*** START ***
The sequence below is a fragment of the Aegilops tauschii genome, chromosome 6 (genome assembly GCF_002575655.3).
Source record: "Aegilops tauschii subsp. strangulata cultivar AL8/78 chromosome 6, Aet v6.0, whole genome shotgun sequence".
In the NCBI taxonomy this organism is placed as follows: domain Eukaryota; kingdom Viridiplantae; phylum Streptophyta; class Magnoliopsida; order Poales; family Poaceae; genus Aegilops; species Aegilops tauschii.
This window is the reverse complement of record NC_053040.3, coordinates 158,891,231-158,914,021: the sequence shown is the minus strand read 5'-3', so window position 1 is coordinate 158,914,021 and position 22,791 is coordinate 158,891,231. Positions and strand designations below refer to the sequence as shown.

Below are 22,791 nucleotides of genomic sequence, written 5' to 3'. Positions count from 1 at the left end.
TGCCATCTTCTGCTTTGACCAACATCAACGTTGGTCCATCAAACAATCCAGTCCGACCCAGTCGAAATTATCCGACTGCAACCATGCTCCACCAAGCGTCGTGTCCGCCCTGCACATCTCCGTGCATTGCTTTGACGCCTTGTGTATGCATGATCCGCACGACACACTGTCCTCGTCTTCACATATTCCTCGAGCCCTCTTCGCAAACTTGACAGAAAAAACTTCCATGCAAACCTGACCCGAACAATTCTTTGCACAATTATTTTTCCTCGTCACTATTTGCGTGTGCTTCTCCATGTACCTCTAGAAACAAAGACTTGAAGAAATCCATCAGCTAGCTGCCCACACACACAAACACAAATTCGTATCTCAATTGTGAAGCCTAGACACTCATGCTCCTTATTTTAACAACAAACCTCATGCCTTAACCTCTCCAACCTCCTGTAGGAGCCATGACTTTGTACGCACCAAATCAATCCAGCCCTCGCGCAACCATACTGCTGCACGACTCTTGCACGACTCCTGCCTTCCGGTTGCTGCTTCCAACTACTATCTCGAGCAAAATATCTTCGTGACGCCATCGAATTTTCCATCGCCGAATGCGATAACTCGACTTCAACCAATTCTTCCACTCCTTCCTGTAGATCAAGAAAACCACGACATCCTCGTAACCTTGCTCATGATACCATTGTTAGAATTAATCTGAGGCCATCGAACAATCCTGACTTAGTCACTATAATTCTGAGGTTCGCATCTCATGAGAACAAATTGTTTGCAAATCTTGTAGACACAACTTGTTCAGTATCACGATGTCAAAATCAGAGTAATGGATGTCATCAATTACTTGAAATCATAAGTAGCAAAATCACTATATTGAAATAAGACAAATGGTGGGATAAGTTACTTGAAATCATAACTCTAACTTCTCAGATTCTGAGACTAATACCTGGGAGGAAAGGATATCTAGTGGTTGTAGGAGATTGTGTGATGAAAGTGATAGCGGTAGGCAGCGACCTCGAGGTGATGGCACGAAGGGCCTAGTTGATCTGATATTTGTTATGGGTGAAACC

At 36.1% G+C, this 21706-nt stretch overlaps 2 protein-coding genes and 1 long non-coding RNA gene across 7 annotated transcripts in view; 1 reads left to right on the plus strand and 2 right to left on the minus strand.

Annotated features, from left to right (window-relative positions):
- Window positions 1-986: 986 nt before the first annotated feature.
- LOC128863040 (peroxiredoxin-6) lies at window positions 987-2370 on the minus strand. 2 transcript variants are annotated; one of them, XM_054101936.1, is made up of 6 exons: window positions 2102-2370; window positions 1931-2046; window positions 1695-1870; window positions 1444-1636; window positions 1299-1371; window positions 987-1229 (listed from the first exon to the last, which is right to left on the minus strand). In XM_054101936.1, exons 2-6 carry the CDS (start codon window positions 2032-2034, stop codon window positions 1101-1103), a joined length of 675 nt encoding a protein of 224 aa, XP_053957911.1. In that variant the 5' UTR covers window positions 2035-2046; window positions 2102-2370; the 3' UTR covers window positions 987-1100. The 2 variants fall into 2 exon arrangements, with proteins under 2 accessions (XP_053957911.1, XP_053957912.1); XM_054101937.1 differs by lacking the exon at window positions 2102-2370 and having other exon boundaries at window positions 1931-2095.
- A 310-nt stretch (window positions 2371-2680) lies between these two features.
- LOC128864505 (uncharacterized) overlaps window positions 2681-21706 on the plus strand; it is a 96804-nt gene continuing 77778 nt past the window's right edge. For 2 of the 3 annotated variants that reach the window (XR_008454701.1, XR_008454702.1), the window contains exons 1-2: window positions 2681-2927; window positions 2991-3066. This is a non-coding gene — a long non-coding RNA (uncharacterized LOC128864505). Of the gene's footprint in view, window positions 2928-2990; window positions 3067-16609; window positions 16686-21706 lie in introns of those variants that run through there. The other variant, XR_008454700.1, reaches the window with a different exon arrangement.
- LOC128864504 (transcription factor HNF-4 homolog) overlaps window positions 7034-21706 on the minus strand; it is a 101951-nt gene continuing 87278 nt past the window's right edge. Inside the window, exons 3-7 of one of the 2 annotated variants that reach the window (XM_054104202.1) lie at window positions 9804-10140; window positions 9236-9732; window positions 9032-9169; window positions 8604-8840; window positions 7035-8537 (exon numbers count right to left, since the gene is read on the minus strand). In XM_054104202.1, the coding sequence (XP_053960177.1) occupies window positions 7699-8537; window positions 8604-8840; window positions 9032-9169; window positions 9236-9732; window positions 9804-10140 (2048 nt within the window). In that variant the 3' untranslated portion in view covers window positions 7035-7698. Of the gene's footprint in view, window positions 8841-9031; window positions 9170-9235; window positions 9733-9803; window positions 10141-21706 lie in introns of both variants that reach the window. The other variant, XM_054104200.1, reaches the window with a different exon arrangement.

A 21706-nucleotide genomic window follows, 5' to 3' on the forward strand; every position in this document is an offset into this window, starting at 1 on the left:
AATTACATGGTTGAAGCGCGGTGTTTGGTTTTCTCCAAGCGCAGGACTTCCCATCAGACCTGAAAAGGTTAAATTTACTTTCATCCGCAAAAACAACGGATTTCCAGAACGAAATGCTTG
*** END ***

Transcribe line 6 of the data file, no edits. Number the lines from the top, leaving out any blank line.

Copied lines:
TGCCATCTTCTGCTTTGACCAACATCAACGTTGGTCCATCAAACAATCCAGTCCGACCCAGTCGAAATTATCCGACTGCAACCATGCTCCACCAAGCGTCGTGTCCGCCCTGCACATCTCCGTGCATTGCTTTGACGCCTTGTGTATGCATGATCCGCACGACACACTGTCCTCGTCTTCACATATTCCTCGAGCCCTCTTCGCAAACTTGACAGAAAAAACTTCCATGCAAACCTGACCCGAACAATTCTTTGCACAATTATTTTTCCTCGTCACTATTTGCGTGTGCTTCTCCATGTACCTCTAGAAACAAAGACTTGAAGAAATCCATCAGCTAGCTGCCCACACACACAAACACAAATTCGTATCTCAATTGTGAAGCCTAGACACTCATGCTCCTTATTTTAACAACAAACCTCATGCCTTAACCTCTCCAACCTCCTGTAGGAGCCATGACTTTGTACGCACCAAATCAATCCAGCCCTCGCGCAACCATACTGCTGCACGACTCTTGCACGACTCCTGCCTTCCGGTTGCTGCTTCCAACTACTATCTCGAGCAAAATATCTTCGTGACGCCATCGAATTTTCCATCGCCGAATGCGATAACTCGACTTCAACCAATTCTTCCACTCCTTCCTGTAGATCAAGAAAACCACGACATCCTCGTAACCTTGCTCATGATACCATTGTTAGAATTAATCTGAGGCCATCGAACAATCCTGACTTAGTCACTATAATTCTGAGGTTCGCATCTCATGAGAACAAATTGTTTGCAAATCTTGTAGACACAACTTGTTCAGTATCACGATGTCAAAATCAGAGTAATGGATGTCATCAATTACTTGAAATCATAAGTAGCAAAATCACTATATTGAAATAAGACAAATGGTGGGATAAGTTACTTGAAATCATAACTCTAACTTCTCAGATTCTGAGACTAATACCTGGGAGGAAAGGATATCTAGTGGTTGTAGGAGATTGTGTGATGAAAGTGATAGCGGTAGGCAGCGACCTCGAGGTGATGGCACGAAGGGCCTAGTTGATCTGATATTTGTTATGGGTGAAACC